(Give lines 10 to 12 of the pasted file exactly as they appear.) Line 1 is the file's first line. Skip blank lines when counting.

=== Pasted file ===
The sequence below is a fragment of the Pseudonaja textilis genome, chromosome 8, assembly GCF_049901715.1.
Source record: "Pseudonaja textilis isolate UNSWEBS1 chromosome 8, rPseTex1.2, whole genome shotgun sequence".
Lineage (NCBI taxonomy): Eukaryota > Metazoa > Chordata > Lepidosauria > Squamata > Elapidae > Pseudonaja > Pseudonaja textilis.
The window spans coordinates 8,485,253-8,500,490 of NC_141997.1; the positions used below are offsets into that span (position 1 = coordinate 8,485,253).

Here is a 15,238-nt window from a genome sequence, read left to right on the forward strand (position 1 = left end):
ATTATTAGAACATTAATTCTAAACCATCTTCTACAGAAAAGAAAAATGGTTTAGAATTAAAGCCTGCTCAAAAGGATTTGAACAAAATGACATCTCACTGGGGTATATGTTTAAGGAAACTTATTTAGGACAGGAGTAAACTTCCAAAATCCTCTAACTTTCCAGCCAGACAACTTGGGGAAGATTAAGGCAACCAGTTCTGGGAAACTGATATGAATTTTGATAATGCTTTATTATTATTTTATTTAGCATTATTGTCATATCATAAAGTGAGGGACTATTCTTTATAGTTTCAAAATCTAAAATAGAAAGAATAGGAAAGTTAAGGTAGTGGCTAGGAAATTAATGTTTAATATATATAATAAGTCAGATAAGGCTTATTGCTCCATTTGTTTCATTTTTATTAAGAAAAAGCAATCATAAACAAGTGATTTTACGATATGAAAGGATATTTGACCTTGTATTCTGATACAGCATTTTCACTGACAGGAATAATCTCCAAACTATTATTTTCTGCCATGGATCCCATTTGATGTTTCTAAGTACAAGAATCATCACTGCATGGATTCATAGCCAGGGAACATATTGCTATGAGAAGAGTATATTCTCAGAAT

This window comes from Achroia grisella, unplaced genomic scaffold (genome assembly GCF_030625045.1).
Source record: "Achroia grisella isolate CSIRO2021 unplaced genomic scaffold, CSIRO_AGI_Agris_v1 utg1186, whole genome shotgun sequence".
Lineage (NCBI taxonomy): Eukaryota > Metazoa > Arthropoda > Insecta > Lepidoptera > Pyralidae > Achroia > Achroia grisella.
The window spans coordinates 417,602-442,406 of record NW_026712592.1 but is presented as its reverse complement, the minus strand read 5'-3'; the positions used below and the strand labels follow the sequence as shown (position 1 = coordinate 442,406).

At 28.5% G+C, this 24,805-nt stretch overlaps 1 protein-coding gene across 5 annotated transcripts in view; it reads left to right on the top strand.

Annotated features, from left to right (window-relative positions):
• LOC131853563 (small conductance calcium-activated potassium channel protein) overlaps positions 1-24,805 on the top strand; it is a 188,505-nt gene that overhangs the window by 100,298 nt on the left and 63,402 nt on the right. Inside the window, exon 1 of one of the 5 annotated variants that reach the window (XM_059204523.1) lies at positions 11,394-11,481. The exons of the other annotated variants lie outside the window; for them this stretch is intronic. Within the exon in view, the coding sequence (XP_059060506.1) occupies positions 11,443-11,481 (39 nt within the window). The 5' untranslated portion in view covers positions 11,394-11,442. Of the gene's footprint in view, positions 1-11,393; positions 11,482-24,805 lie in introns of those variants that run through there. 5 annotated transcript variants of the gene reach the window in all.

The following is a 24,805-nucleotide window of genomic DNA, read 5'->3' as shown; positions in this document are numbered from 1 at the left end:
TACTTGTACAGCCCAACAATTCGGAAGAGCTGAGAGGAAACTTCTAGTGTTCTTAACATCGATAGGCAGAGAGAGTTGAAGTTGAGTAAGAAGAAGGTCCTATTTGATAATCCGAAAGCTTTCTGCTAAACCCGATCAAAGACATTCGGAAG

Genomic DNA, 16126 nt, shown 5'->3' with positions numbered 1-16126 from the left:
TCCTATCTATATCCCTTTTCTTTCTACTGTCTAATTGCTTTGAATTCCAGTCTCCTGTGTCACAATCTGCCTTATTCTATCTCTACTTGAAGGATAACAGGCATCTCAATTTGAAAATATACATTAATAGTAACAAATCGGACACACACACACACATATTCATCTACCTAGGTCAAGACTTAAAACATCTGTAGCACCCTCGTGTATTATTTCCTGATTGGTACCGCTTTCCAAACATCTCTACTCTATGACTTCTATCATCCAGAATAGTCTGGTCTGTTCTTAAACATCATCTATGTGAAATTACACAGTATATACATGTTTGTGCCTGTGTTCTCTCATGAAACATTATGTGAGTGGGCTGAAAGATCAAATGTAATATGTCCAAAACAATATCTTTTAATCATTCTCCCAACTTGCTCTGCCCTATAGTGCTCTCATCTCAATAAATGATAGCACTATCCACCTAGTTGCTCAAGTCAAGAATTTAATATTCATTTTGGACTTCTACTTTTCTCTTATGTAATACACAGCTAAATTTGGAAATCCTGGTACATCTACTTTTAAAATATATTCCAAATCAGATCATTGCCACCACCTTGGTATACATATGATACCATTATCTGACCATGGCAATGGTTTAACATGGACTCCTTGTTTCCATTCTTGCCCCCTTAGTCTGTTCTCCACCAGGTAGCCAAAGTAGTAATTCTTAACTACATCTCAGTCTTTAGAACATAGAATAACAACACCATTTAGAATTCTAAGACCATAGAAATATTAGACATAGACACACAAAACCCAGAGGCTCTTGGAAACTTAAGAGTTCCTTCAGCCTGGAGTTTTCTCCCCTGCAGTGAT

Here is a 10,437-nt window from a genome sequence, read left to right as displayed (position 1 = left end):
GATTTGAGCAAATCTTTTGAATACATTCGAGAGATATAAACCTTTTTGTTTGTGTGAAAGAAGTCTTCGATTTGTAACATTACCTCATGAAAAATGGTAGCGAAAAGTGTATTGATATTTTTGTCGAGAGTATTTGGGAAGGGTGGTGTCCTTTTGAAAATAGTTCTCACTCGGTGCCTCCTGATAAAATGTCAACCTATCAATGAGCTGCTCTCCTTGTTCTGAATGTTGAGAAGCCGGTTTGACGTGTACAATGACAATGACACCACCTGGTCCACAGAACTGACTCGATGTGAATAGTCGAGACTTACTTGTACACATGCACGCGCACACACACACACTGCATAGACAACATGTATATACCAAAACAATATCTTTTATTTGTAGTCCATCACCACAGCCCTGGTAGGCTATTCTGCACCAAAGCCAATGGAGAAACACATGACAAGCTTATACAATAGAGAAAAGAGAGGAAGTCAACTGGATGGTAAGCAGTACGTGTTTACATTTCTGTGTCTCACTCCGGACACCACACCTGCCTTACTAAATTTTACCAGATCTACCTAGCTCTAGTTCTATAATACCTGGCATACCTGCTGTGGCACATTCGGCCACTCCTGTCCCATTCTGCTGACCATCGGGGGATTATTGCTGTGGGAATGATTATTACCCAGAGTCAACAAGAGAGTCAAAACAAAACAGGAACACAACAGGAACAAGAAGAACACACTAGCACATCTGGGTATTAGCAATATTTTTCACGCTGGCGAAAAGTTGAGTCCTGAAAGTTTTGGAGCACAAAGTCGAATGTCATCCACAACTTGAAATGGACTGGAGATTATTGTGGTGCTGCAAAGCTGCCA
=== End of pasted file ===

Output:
The window spans coordinates 417,602-442,406 of record NW_026712592.1 but is presented as its reverse complement, the minus strand read 5'-3'; the positions used below and the strand labels follow the sequence as shown (position 1 = coordinate 442,406).

At 28.5% G+C, this 24,805-nt stretch overlaps 1 protein-coding gene across 5 annotated transcripts in view; it reads left to right on the top strand.

Annotated features, from left to right (window-relative positions):